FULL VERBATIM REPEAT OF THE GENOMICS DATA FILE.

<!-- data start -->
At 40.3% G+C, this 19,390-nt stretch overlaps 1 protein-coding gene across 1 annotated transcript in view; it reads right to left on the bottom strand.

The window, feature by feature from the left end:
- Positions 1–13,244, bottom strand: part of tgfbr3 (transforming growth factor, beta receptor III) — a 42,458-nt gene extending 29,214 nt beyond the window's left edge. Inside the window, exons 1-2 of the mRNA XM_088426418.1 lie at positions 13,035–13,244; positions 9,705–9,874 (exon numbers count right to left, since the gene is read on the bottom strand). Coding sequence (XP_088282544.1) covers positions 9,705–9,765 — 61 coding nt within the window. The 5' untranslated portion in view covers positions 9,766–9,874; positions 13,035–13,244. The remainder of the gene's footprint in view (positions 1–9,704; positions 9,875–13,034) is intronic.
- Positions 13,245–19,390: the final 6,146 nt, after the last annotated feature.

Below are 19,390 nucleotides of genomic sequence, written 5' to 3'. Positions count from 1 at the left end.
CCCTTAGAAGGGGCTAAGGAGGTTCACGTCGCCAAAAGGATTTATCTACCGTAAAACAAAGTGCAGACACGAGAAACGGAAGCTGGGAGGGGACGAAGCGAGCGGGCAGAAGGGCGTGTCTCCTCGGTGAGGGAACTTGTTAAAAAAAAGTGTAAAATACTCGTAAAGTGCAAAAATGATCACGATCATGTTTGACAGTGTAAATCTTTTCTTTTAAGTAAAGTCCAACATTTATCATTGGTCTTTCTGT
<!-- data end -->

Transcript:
At 40.3% G+C, this 19,390-nt stretch overlaps 1 protein-coding gene across 1 annotated transcript in view; it reads right to left on the bottom strand.

The window, feature by feature from the left end:
- Positions 1–13,244, bottom strand: part of tgfbr3 (transforming growth factor, beta receptor III) — a 42,458-nt gene extending 29,214 nt beyond the window's left edge. Inside the window, exons 1-2 of the mRNA XM_088426418.1 lie at positions 13,035–13,244; positions 9,705–9,874 (exon numbers count right to left, since the gene is read on the bottom strand). Coding sequence (XP_088282544.1) covers positions 9,705–9,765 — 61 coding nt within the window. The 5' untranslated portion in view covers positions 9,766–9,874; positions 13,035–13,244. The remainder of the gene's footprint in view (positions 1–9,704; positions 9,875–13,034) is intronic.
- Positions 13,245–19,390: the final 6,146 nt, after the last annotated feature.

Below are 19,390 nucleotides of genomic sequence, written 5' to 3'. Positions count from 1 at the left end.
CCCTTAGAAGGGGCTAAGGAGGTTCACGTCGCCAAAAGGATTTATCTACCGTAAAACAAAGTGCAGACACGAGAAACGGAAGCTGGGAGGGGACGAAGCGAGCGGGCAGAAGGGCGTGTCTCCTCGGTGAGGGAACTTGTTAAAAAAAAGTGTAAAATACTCGTAAAGTGCAAAAATGATCACGATCATGTTTGACAGTGTAAATCTTTTCTTTTAAGTAAAGTCCAACATTTATCATTGGTCTTTCTGT